Knighthood in Democracy

Abdelmalek Sellal, Algeria’s Prime Minister (and prime humorist), has recently called the presidential election candidates to safeguard the nation’s unity and to be democracy knights.

In Algeria, having different opinions is sometimes considered a threat to the nation’s unity and one could easily be flagged as unpatriotic should he/she display a behaviour which is not accepted as the national norm (don’t ask me what this means).
My point today is not about the nation and its unity. It is rather with the democracy knights that Sellal wants us (I say us as I am a candidate too) to be.

knightsI believe the Prime Minister meant that the candidates should behave and display whatever good values go with the knighthood concept in our modern minds: chivalry, loyalty, honour, courage, courtesy, etc. And that would be a great thing should the candidates listen to him.

The thing is History tells us that knights weren’t always good. A story that is fresher in my memory, George R. R. Martin’s “A song of Ice and Fire”, even tells us how dirty knights can get. But we’re not living an epic fantasy and the matter is more serious even though it is about the throne in El Mouradia.

In the early 90s, some Algerian politician (I believe it was Sid Ahmed Ghozali before he discovered he was an opponent to the regime) said everybody should play by the game rules. Which could be considered a fair statement if the rules were fair and known to everyone that is.

Today around a 100 people have retrieved the endorsement forms from the ministry of interior and want us to believe they are seriously going to run for the presidency. I expect only a minority would get the 60k endorsements necessary to maintain their candidacy.

And whether we have 1 or 10 candidates, the one to hold the throne would be the one the system chooses.
Sellal has been visiting the country East to West and North to South telling everybody how great is Algeria’s situation, how stability should be our only objective, and how everything we have is the result of Bouteflika’s action. So it’s obvious he’s campaigning, if not for Bouteflika then for his appointed successor. FLN’s secretary-general, Amar Saidani, in his own way, campaigns as well for Bouteflika. And so do many other persons and organizations. And, should I mention it, Bouteflika hasn’t declared… yet. This could be loyalty but greed is closer to it if you ask me, and let’s not speak of courtesy and honour.

One candidate declared he’d turn Algeria into Africa’s Germany and one said he wouldn’t disclose his program lest it would be stolen. I don’t think that lying is very honourable.

There might be some candidates who truly believe in their programs and do seek the country and its people’s best, but how would they do to win against snakes without playing by their rules.

Algerian politics is not a wonderful field to play in, but let’s not forget that politics in democracies is scarcely different. True knights are not meant to mingle with politics unless they’re ready to lose their souls.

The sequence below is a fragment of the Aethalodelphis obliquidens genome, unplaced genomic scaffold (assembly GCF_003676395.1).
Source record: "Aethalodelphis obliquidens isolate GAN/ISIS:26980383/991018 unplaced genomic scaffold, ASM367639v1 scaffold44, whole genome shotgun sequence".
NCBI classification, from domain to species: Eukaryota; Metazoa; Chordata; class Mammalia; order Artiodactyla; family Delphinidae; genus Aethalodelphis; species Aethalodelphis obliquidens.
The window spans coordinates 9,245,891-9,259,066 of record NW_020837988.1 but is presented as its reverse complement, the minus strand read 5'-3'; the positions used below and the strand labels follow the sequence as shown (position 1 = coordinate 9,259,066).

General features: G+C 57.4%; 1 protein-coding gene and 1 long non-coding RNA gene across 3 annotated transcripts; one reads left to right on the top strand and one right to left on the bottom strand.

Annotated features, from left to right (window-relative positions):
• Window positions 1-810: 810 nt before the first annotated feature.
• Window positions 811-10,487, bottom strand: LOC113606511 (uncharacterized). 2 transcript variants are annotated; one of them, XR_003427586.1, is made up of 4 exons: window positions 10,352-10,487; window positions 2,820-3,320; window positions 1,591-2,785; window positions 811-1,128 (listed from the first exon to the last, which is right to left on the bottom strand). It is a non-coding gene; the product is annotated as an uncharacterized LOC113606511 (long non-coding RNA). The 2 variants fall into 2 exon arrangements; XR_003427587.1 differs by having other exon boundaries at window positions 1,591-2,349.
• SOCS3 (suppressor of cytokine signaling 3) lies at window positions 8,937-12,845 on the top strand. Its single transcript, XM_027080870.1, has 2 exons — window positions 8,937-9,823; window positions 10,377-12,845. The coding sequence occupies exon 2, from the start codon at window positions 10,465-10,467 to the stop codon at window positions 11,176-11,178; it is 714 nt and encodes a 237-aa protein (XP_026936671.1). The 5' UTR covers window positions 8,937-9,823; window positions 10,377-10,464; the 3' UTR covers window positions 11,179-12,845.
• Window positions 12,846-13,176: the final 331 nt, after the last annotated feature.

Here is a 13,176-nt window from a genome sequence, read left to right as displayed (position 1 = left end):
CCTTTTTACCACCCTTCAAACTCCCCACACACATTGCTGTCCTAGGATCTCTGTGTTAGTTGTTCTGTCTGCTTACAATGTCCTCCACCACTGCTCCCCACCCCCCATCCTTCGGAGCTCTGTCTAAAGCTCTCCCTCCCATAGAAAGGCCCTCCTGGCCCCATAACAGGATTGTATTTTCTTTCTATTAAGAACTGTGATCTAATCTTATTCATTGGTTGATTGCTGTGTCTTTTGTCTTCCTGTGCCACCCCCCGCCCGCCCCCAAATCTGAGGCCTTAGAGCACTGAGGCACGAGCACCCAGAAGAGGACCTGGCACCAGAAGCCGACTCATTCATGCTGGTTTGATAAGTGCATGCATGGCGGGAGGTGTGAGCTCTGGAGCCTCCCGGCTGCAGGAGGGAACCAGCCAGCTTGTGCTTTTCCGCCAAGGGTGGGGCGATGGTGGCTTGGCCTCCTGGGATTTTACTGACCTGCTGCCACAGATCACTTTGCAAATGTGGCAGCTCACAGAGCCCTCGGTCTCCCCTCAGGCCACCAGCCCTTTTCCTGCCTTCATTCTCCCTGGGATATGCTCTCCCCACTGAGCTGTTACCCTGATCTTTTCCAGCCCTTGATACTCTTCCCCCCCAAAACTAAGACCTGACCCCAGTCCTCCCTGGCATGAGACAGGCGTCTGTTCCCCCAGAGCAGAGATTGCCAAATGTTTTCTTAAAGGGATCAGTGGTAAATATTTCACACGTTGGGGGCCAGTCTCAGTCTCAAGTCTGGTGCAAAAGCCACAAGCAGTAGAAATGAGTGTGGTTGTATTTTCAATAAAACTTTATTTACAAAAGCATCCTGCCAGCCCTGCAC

“Democracy knights” made me think of Algeria’s public TV’s program “Qur’an knights”. I thought why trouble with endorsements, campaigns and elections? Let’s make it a reality TV show and ask the people to vote using their mobiles (3G mobiles now), and for the last 10, get them to joust and the last to remain on his horse would be our president.

Wouldn’t this be fair and chivalrous?


4 thoughts on “Knighthood in Democracy

  1. Love the idea of a reality show. In a big house, throw in some “big brother” and co. activities and see who will survive eviction by the public. Karma Belkassem can be the presenter. The money from SMSs can go to charities, and we will save the billions spent on campaigning.
    I am less keen on the jousting though.

  2. I should read newspapers in Arabic more often, ‘fursan aDimoqratiya’ is a lot more incongruous, and therefore funny, in Arabic than it already is in translation 🙂

    This “more often the one to hold the throne would be the one the system chooses” is essentially what I’ve been told since I got here, but then the election circus opened and now there only seems to be talks of a clash of titans resurfacing. Do you think ‘clans’ or two clans are fighting to take the lead, or that as you suggest this is only a big reality TV show to entertain the nation and there is no bras de fer?

  3. Loundja,

    The jousting part is the most interesting: the man and his foe and nothing else.
    Who’s this Karma Belkassem?

    I’ve always felt that some words and concepts sounded more “natural” in one language than another.

    Though I know nothing, and most of us know nothing dare I add, I think there is indeed a conflict within the regime. The conflict is not about changing the regime but rather defining or say re-drawing the influence zones. All parties (the army, presidence and the drs) will eventually find a compromise that would safeguard, not the country’s unity, but their interests and their clients’ loyalty. I call it a circus because nothing will change at the end (for us I mean) but some weaklings within or close to the regime might be very sorry at the end.

Leave a Reply

Fill in your details below or click an icon to log in: Logo

You are commenting using your account. Log Out / Change )

Twitter picture

You are commenting using your Twitter account. Log Out / Change )

Facebook photo

You are commenting using your Facebook account. Log Out / Change )

Google+ photo

You are commenting using your Google+ account. Log Out / Change )

Connecting to %s